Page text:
USS Portland zaps target in successful laser weapon test
The USS Portland was involved in the recent successful test of the most powerful laser developed by the U.S. Navy.
The ship named for the city of Portland destroyed an airborne drone on May 16 with the new MK 2 MOD 0 laser, also known as a Solid State Laser - Technology Maturation Laser Weapon System Demonstrator.
The high-energy weapon system was developed by the Office of Naval Research and installed on the USS Portland for the demonstration at sea. The test is the first system-level implementation of a high-energy class solid-state laser.
"By conducting advanced at sea tests against UAVs (unmanned aerial vehicles) and small craft, we will gain valuable information on the capabilities of the Solid State Laser Weapons System Demonstrator against potential threats," said Capt. Karrey Sanders, USS Portland commanding officer.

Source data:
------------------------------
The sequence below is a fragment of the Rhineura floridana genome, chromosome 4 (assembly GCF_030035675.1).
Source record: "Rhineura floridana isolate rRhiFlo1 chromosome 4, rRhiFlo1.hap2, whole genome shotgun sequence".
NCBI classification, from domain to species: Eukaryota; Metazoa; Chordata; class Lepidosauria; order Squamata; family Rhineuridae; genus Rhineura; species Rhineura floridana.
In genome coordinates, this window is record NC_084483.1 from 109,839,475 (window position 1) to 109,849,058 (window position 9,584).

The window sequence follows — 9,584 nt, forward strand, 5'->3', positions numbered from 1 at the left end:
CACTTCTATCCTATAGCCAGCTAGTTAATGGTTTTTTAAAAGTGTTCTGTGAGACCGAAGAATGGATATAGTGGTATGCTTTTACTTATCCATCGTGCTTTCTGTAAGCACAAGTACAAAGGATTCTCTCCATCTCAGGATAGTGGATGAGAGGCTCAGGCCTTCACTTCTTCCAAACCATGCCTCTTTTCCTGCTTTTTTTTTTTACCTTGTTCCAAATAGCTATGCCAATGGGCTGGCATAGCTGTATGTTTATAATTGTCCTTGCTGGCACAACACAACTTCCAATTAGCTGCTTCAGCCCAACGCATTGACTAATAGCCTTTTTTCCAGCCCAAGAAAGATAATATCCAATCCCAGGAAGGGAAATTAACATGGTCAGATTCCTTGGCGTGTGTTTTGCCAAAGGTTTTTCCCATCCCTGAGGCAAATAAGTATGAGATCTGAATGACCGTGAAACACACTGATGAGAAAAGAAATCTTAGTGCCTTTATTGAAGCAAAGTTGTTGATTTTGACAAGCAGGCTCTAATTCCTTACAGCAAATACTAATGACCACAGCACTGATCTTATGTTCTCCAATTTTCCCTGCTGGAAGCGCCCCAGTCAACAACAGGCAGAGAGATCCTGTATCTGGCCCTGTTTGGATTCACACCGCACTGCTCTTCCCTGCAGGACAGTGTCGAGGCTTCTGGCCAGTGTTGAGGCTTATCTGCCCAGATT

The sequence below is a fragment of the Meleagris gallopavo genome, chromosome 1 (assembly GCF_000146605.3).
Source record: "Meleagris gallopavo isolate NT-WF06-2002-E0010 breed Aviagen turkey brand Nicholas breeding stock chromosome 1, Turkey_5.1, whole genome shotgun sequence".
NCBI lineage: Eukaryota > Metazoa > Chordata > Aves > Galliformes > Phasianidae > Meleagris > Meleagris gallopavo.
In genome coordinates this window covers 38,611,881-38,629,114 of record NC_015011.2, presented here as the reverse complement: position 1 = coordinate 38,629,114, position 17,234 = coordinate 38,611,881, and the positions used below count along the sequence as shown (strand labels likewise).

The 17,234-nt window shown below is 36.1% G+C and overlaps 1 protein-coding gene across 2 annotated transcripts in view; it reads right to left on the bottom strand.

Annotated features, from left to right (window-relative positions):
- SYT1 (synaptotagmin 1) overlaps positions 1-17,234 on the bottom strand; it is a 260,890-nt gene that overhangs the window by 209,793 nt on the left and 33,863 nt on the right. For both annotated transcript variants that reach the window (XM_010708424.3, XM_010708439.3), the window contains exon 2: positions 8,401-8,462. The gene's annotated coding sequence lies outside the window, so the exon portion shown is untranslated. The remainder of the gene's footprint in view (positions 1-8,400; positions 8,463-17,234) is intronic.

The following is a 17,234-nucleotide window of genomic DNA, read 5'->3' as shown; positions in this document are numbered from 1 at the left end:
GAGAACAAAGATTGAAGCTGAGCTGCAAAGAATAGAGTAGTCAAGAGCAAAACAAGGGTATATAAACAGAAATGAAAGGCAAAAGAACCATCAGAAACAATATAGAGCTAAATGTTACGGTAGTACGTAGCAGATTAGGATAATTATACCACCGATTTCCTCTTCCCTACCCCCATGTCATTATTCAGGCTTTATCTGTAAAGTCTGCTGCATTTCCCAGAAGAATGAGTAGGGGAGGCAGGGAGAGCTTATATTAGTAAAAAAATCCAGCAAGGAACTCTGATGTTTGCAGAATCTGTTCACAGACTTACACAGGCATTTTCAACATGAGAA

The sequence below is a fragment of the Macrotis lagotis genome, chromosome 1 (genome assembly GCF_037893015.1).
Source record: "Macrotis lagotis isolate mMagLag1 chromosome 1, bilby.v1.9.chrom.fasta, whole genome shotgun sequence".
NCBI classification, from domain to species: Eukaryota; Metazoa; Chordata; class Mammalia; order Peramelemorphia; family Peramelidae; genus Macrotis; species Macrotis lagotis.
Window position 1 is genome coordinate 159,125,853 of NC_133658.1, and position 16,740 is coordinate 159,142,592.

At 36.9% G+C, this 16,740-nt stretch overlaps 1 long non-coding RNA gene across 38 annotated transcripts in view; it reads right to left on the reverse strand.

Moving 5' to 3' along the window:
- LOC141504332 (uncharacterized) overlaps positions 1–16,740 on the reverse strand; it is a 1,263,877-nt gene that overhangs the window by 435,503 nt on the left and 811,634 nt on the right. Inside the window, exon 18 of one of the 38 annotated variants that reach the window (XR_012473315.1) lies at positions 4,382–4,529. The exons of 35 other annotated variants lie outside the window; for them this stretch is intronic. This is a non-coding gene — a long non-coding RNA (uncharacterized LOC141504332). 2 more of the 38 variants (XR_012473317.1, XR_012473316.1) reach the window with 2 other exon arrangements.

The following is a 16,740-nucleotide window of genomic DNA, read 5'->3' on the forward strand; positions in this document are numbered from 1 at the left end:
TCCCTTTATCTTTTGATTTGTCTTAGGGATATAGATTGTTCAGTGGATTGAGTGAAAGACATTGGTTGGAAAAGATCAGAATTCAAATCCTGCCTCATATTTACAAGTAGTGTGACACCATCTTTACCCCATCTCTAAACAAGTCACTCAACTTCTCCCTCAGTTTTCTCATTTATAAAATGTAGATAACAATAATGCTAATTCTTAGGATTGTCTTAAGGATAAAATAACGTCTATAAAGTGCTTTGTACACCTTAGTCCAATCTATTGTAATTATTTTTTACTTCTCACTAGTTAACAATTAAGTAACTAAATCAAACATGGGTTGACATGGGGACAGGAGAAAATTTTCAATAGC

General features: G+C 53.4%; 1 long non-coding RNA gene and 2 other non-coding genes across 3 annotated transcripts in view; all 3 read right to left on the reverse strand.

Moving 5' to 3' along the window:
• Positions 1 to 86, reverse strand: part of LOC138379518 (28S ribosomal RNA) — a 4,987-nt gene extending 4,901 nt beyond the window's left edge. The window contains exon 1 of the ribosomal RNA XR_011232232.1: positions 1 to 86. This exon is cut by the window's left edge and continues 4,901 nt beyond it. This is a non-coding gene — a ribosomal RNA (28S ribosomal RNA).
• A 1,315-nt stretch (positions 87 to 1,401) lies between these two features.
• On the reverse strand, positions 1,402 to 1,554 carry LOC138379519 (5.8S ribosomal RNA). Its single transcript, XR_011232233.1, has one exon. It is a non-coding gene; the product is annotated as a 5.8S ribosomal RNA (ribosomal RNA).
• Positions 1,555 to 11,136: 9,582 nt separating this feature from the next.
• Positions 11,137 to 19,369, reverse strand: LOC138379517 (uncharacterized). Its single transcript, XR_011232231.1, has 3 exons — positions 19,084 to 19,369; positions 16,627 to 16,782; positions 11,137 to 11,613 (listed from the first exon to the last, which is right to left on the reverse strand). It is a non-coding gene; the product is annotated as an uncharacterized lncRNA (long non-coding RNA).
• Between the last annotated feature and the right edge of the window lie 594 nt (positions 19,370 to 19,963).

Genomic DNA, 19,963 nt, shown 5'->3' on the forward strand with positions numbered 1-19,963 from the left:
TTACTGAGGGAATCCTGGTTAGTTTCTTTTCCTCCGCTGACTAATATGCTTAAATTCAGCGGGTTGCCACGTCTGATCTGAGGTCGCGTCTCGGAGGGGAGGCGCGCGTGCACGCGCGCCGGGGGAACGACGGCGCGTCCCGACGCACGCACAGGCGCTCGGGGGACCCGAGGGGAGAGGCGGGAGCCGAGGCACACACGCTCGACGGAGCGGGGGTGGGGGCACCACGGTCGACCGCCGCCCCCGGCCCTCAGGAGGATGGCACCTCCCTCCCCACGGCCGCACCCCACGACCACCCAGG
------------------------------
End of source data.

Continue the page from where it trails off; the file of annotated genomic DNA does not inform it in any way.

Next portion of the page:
The U.S. Navy has been developing directed-energy weapons, inlcuding lasers, since the 1960s. Directed-energy weapons are electromagnetic systems that create radiated energy to target adversaries.
Navy officials said new directed-energy weapons could help ships deal an increasing number of threats. "The Solid State Laser Weapons System Demonstrator is a unique capability the Portland gets to test and operate for the Navy, while paving the way for future weapons systems, " said Sanders. "With this new advanced capability, we are redefining war at sea for the Navy."
The USS Portland is the Navy's 11th San Antonio-class amphibious transport dock ship. It is the third U.S. Navy vessel to bear the USS Portland name. It's also the first to be named solely for Oregon's largest city.
Also known as the LPD 27, the USS Portland is 684 feet long, 105 feet wide, displaces 25,000 tons and can carry up to 800 U.S. Marines on board. The ship is also designed for humanitarian first-response situations, such as aiding disaster recovery efforts.
The USS Portland left the Ingalls Shipbuilding yard in Pascagoula, Mississippi, where it was built, on Dec. 15, 2017. It was christened at Terminal 2 in Portland on April 21, 2018.
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